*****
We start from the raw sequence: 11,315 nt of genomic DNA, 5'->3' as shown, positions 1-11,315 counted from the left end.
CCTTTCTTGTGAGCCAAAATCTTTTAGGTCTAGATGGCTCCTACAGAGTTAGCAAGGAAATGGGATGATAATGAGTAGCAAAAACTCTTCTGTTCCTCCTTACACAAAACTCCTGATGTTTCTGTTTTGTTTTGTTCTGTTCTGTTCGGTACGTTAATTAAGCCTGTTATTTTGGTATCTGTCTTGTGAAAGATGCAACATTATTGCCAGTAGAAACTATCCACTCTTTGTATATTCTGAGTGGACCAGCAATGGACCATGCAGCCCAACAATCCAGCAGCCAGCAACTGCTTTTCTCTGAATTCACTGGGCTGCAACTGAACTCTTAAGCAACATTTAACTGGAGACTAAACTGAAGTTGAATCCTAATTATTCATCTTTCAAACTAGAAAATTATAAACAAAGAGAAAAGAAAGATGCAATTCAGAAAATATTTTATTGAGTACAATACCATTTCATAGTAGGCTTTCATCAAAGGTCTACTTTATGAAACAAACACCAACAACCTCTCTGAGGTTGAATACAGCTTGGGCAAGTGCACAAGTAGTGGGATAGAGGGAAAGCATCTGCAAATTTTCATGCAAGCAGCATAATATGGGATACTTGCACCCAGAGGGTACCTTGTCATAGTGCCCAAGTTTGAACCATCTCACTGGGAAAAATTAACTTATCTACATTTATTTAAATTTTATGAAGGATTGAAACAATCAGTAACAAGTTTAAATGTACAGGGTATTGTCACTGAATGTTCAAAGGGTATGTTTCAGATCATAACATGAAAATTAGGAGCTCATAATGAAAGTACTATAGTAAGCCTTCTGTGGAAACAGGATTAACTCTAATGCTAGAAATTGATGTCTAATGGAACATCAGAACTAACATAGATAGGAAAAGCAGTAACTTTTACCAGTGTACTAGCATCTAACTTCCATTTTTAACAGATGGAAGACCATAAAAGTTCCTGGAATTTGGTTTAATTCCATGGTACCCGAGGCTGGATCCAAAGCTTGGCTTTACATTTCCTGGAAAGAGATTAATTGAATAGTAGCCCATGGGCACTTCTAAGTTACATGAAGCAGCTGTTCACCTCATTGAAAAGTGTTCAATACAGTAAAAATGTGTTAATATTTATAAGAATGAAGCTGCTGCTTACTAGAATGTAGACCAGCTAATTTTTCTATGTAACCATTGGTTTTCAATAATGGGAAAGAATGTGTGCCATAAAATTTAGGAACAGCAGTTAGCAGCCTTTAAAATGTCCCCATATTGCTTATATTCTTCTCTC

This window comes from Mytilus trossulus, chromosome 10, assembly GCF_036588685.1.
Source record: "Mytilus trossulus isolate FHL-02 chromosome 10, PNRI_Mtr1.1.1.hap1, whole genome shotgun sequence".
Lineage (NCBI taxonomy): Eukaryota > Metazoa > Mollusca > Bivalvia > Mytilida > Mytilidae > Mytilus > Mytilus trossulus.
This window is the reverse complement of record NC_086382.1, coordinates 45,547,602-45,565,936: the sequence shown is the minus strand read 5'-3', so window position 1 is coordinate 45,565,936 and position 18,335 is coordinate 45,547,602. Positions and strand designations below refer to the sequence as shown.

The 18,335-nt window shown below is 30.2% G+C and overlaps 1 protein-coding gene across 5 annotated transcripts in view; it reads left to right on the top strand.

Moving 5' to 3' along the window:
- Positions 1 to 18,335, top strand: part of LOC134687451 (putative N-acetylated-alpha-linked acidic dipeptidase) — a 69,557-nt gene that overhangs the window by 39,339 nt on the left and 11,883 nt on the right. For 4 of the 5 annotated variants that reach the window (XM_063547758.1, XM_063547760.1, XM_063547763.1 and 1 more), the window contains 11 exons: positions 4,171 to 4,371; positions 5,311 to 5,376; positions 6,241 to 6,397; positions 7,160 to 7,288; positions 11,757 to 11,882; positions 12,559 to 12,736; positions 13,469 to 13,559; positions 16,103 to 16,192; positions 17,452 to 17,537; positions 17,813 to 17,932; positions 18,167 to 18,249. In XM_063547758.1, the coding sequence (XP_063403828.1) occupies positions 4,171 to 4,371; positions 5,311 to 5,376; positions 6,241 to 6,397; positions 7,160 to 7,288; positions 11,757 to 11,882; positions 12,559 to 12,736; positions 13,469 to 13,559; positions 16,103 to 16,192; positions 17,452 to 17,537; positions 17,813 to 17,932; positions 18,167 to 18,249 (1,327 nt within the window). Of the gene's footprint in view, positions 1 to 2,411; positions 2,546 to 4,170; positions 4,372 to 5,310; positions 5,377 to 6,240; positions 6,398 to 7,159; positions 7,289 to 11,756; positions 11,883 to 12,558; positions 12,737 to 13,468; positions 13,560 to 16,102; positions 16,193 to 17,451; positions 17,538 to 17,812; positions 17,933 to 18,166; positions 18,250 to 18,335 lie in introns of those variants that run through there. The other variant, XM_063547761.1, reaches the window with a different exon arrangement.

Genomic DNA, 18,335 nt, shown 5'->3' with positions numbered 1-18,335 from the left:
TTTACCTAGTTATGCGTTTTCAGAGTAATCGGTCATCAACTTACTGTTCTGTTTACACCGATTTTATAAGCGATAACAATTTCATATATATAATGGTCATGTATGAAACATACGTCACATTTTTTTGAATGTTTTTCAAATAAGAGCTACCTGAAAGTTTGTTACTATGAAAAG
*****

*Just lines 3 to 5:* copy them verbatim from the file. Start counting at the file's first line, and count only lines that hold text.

This window comes from Mytilus trossulus, chromosome 10, assembly GCF_036588685.1.
Source record: "Mytilus trossulus isolate FHL-02 chromosome 10, PNRI_Mtr1.1.1.hap1, whole genome shotgun sequence".
Lineage (NCBI taxonomy): Eukaryota > Metazoa > Mollusca > Bivalvia > Mytilida > Mytilidae > Mytilus > Mytilus trossulus.